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All happiness depends on courage and work – Juve in the Champions League

April 21, 2017

With the pulse finally slowing and the draw for our next opponents to soon commence, it seems prudent for me to capture and share my calmer thoughts of our recent progress in the elite continental competition of the planet. Ideally, before we begin the count-down to the next major hurdle on our road to a possible majestic treble. An achievement to be respected and revered galactically, given not only our resources in comparison with the others who have made it to the last four, but also in regards to our steady journey back from the abyss when sinister misfortune befell the club. From those dark days we have truly recovered, yet some will only find agreement in this sentiment when we end the 21 year drought for the Champions League trophy.

Briefly, before I ponder the recent ties against Barcelona, I will offer a peek at the investments made for this current campaign by the four left standing :

Net Spend 16/17 season / Wage Bill (in EU)

Juve 18m/ 64m

Monaco 35m/ 24m

Atletico Madrid 43m/ 83m

Real Madrid -7m/ 143m

Which makes interesting reading, though it is fair to take into account that Real have invested hugely year upon year and last Summer they more than balanced the books in terms of transfer fees as they shifted a fair amount of quite valuable players to other pastures. As we can see, their wage budget is astronomical. No surprise on Monaco, who spent fairly deeply and yet brought players in keen on moving up a level; young hungry talents, who we now see Jardim has playing exceptionally well. No doubt they will lose a few in the Summer, Mbapp for one, perhaps others, but they will be able to reinvest and will assuredly find themselves once again in the Champions league.

Back to Juve…

I was pleased, and surprised by the result of the second leg of the Barca tie. We performed well in every area of the field with nobody failing to show. As was to be expected, the home side huffed and puffed and really should have scored at least a couple of goals, yet our house stood firm with their wayward finishing – poor mental strength – sealing the deal in our favour.

We created some great chances of our own, with Higuain and Cuadrado both finding themselves in superb positions only to fluff their lines. Thankfully it didn’t matter.

Whilst some have suggested the performance was one for the ages, I am inclined to disagree. Partly because yet again we conceded several gilt-edged chances and also because I have seen a stronger Juve at such stages of European competition in the past. We do have the makings of an elite team – as is our tradition – built not on solely or mainly technically gifted players, but of solidity, cohesion, courage and superb collective determination to the shared cause.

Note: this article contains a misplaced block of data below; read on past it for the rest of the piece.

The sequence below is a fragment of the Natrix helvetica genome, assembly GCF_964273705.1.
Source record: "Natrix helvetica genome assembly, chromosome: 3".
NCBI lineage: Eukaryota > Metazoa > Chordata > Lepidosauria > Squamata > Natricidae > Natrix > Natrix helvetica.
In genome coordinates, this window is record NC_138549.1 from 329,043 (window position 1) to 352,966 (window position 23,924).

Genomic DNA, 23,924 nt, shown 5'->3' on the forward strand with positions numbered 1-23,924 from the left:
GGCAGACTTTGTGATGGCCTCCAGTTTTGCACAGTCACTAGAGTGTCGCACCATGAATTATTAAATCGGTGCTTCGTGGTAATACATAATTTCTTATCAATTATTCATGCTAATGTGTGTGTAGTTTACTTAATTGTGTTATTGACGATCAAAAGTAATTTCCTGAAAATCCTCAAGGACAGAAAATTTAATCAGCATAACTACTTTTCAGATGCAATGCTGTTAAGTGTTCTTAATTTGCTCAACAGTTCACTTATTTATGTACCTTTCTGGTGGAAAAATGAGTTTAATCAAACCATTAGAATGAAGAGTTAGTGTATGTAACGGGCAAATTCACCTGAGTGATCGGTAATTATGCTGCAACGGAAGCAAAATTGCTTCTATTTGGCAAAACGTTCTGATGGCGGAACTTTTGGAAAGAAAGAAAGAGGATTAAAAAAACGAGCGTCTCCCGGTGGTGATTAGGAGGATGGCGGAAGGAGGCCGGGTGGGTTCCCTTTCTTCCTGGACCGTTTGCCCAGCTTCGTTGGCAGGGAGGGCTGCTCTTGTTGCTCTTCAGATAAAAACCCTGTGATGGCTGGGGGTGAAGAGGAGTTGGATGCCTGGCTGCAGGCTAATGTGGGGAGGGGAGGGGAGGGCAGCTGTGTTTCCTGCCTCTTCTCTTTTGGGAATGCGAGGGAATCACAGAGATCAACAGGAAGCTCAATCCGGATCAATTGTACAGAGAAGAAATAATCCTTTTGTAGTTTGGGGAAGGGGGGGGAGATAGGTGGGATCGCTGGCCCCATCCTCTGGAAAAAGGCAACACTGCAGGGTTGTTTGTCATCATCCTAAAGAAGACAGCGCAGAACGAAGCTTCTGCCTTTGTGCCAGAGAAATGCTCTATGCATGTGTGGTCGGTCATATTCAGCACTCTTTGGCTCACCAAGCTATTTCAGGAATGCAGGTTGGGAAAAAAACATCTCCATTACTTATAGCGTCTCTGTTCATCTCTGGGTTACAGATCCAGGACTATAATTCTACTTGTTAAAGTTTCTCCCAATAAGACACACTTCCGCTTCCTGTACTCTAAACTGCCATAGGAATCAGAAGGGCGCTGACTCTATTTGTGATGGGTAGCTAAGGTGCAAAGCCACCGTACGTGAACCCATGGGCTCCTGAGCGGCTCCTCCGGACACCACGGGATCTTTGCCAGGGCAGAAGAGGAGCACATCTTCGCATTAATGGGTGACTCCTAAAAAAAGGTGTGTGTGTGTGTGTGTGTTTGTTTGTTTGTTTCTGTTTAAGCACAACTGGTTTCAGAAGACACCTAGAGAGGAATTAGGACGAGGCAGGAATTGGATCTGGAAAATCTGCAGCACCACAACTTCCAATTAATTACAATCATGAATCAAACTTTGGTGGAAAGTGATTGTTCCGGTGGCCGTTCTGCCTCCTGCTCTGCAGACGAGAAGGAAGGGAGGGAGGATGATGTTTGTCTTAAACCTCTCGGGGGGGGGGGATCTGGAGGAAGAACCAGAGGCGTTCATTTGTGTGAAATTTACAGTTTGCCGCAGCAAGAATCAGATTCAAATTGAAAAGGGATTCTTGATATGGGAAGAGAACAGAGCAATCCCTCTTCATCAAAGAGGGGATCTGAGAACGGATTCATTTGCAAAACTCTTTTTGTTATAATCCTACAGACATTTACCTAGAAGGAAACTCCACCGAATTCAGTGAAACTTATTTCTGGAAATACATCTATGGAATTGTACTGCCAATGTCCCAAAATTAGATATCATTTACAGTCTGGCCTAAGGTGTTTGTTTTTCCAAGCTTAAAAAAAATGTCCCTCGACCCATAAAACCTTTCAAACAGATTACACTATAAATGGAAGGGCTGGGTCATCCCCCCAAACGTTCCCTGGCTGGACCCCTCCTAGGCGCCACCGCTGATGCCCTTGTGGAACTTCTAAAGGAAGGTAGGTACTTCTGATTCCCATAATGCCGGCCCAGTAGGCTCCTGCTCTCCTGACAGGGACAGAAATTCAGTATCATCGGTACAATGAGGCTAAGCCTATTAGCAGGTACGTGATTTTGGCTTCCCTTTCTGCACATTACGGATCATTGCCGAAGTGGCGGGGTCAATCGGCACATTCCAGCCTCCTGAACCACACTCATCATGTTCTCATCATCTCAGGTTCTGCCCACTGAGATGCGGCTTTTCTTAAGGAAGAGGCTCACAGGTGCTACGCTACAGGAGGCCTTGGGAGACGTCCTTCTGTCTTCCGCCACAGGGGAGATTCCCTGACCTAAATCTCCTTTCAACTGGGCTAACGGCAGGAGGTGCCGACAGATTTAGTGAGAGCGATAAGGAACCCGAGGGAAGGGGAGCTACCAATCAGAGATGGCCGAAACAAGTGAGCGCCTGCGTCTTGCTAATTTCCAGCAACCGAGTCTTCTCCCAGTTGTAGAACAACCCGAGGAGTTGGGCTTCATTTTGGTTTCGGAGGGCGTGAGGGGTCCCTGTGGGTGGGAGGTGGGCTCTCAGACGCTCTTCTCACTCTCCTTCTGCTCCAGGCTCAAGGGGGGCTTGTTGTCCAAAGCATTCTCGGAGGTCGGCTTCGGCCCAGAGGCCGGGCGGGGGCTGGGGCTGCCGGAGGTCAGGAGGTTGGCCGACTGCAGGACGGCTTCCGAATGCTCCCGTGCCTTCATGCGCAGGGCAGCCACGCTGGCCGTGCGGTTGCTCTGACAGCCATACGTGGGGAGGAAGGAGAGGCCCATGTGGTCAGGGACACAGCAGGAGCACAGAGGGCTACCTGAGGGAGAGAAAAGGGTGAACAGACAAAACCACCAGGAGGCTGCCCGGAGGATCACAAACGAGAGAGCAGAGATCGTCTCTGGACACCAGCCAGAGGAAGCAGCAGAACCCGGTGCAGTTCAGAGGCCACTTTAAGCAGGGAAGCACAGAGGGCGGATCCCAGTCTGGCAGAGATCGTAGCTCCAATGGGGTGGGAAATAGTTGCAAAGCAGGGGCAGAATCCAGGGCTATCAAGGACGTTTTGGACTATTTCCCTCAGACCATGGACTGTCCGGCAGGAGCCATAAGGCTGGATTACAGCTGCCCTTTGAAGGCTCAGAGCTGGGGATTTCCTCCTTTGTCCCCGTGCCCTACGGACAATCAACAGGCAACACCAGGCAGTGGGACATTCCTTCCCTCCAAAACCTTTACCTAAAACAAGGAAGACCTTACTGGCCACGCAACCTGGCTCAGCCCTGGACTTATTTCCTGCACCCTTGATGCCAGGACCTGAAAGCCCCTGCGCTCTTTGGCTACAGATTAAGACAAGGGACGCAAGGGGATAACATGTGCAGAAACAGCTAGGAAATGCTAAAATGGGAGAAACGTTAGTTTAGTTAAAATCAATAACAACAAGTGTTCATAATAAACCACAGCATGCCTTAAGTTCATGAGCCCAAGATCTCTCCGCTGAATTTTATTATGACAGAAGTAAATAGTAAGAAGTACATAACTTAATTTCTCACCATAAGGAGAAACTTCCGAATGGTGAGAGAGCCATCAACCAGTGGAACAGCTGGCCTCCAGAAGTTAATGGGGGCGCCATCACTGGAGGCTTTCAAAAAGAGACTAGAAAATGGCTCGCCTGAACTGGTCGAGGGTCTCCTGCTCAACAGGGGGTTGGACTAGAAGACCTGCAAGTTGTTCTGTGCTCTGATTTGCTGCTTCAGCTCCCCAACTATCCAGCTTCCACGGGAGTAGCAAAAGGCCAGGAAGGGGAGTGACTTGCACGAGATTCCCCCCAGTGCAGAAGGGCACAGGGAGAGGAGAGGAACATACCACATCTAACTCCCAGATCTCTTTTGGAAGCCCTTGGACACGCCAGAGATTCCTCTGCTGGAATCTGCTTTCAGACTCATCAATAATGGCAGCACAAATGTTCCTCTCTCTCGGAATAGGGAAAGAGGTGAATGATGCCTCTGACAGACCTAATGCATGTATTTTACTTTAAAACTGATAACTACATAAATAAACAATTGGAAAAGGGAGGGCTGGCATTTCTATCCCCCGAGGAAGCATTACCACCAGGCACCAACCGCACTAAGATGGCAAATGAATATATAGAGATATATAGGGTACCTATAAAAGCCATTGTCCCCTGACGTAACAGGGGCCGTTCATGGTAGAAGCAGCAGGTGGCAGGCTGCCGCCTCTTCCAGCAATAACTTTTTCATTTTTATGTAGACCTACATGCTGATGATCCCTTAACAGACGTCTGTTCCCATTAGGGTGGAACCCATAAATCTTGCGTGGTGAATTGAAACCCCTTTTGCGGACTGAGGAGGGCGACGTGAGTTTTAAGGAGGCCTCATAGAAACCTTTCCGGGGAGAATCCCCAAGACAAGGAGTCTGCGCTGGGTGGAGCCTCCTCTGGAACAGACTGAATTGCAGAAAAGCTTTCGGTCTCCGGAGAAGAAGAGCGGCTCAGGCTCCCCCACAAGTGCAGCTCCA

Of that starting XI, Tudor, Birindelli, Tachinardi and Montero were far from world stars. They were however, immensely hard working and could be relied upon to give their all for every second, fight for every ball, own every blade of grass. Which allowed the more technical players the space and opportunity and confidence to flourish.

I believe we have a similar mix in the making with the present squad. And I should and must add that by playing a formation with four very offensive players on the field, five if you count Pjanic, we are always going to run risks at the back. Which is another reason why the stalemate, away to one of the finest attacking sides ever to grace the field, deserves high praise. For Allegri stuck to the same system, but adapted it to a counter-attacking approach, with Juan Cuadrado especially, offering one of his finest outings in our colours. In fact, I would go as far as to suggest that for me, the Colombian is the most improved player of the season. His tackling has vastly improved as has his intelligence in the final third. Crosses are more accurate, there is less needless fancy footwork and he has come to use his pace and the ball more intelligently. This may be down to coaching, though as my Colombian housemate was telling me earlier, back in his country, the general consensus is that Juan has found a home, he feels more secure and content than for many moons, which has allowed him to focus more on his football, rather than feeling unwanted or likely to be sent back to an unhappy place in the future.